This week we wrote again (HERE) on the outlook for 5G capex in China. Capex is always a (the?) key driver for the Chinese telcos, but with the National People’s Congress approaching (5th March), and the telcos likely to announce 2019 capex budgets at their full year results towards the end of March, and probably give some indication of spend in 2020, the likely shape of 5G spend is set to be the definitive catalyst for the stocks over the next few months.
And the capex outlook seems to be changing. We wrote 3 weeks ago (HERE) about our changing view that even in a steady state environment capex would likely be ahead of expectations as the government looks to promote increased investment to boost the economy and the telcos end up paying higher unit prices for 5G equipment in order to support Huawei. In that note we downgraded China Mobile and China Telecom to Neutral. But we didn’t change our base case that the Chinese government would be opting for a “steady state” approach to 5G.
But our note this weak looked into the possibility that a bigger change may be in the works. We argue that by focusing on the cost/benefit to the telcos the market always has a tendency to ignore the benefits the Chinese economy has historically received from “overinvestment” seen through a telco lens. 5G opens up use cases that might appeal to the government even while offering only limited revenue opportunities for the telcos in areas such as autonomous driving, smart cities, facial recognition and security. Much as past investment in 3G and 4G has created the Chinese internet economy, stimulating huge growth and change in the country even while the telcos have struggled to monetise that investment. This has always been the case but up until recently we felt the interests of the telcos, the government and the equipment industry were aligned in a “steady state” approach in 5G. But the backdrop has changed. China is under substantial pressure from trade wars, economic slowdown and the “attack” on Huawei & ZTE. Criminal charges in the US against Huawei in particular open up the possibility of technology disruption in a way China 2.0 has not previously experienced. Achieving technology independence is therefore an existential requirement for the Chinese government. This note attempts to address the question of what a radical response might be as the previous close alignment of interest between the telcos, the govt and the equipment industry diverges.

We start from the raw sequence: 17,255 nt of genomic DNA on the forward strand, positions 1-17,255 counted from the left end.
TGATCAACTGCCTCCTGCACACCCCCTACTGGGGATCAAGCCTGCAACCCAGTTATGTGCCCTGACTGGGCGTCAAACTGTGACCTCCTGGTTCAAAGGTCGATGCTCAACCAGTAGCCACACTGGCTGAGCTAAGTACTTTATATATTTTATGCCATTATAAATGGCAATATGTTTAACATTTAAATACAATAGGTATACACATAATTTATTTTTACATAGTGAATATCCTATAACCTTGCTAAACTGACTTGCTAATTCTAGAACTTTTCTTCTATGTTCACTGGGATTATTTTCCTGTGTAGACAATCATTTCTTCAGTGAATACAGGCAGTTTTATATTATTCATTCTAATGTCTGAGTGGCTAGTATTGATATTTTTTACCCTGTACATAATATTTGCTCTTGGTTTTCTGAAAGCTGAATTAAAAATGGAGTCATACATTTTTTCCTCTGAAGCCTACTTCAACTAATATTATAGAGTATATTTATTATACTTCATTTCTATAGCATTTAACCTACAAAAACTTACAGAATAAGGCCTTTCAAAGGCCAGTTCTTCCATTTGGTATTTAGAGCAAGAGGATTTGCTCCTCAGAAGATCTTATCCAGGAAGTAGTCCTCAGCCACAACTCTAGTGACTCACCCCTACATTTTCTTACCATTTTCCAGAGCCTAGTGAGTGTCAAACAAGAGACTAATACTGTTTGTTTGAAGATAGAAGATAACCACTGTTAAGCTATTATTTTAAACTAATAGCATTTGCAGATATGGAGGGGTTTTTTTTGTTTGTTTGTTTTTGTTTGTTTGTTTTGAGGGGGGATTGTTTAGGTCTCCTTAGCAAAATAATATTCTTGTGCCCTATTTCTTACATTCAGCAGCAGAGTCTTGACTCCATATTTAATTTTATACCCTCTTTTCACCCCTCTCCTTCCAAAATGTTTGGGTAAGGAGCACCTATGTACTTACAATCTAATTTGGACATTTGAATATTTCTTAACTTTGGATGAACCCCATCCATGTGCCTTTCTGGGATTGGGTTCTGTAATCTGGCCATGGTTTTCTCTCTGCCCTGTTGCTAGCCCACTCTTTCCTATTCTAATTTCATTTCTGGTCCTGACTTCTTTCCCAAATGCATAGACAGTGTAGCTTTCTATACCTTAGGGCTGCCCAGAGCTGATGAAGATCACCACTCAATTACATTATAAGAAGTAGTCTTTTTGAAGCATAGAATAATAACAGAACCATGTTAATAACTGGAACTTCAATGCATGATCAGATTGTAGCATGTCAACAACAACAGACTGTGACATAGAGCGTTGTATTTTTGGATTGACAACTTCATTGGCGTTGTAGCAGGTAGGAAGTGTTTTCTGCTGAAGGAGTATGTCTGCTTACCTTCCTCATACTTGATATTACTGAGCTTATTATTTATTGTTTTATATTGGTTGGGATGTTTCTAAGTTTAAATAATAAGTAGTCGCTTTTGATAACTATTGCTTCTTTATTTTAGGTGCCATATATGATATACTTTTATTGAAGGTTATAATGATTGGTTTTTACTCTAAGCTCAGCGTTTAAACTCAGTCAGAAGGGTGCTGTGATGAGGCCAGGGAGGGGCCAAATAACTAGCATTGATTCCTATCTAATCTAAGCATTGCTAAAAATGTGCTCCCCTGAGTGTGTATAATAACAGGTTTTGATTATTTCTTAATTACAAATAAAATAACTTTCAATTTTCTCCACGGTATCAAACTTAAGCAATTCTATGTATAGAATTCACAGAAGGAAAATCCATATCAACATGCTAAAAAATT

The conclusion is that there is an increasing risk in the “extreme” route. The canary in the coal mine on how the Chinese may be thinking about this could prove to have been the announcement by the CAICT (research arm of MIIT) in 2017 that combined 5G capex for the industry would be $440bn in 2020-2030, with a peak of $47bn in 2023, well ahead even of our “extreme” case. Our “extreme roll” would incorporate a doubling in the number of 5G base stations in the country relative to previous expectations by 2025. This would take Chinese 5G geographic coverage to c. 55% and population coverage to 98%. Even assuming a joint network build by China Telecom and China Unicom it would see peak capex c. 25% higher than consensus for the telco industry, and a 4% margin squeeze on higher lease payments to China Tower. Bad news therefore for all 3 and even though we only ascribe a 30% probability to such an outcome we downgraded China Mobile and China Telecom to Reduce and China Unicom to Neutral. The telcos have traded well into this environment and are now at peak multiples as consensus capex expectations have fallen materially, and the buyside is much less concerned about this issue than it should be we think; this opens up substantial risk of a material sell-off if higher than expected capex is announced. Higher lease fees offset the higher capex requirements for China Tower which is in our view now by far the best investment opportunity in the Chinese telcos space. We remain Buyers of the latter with a price target of HK$ 2.30 (HERE, HERE and HERE).
For the full weekly review and updated comp sheets, see HERE.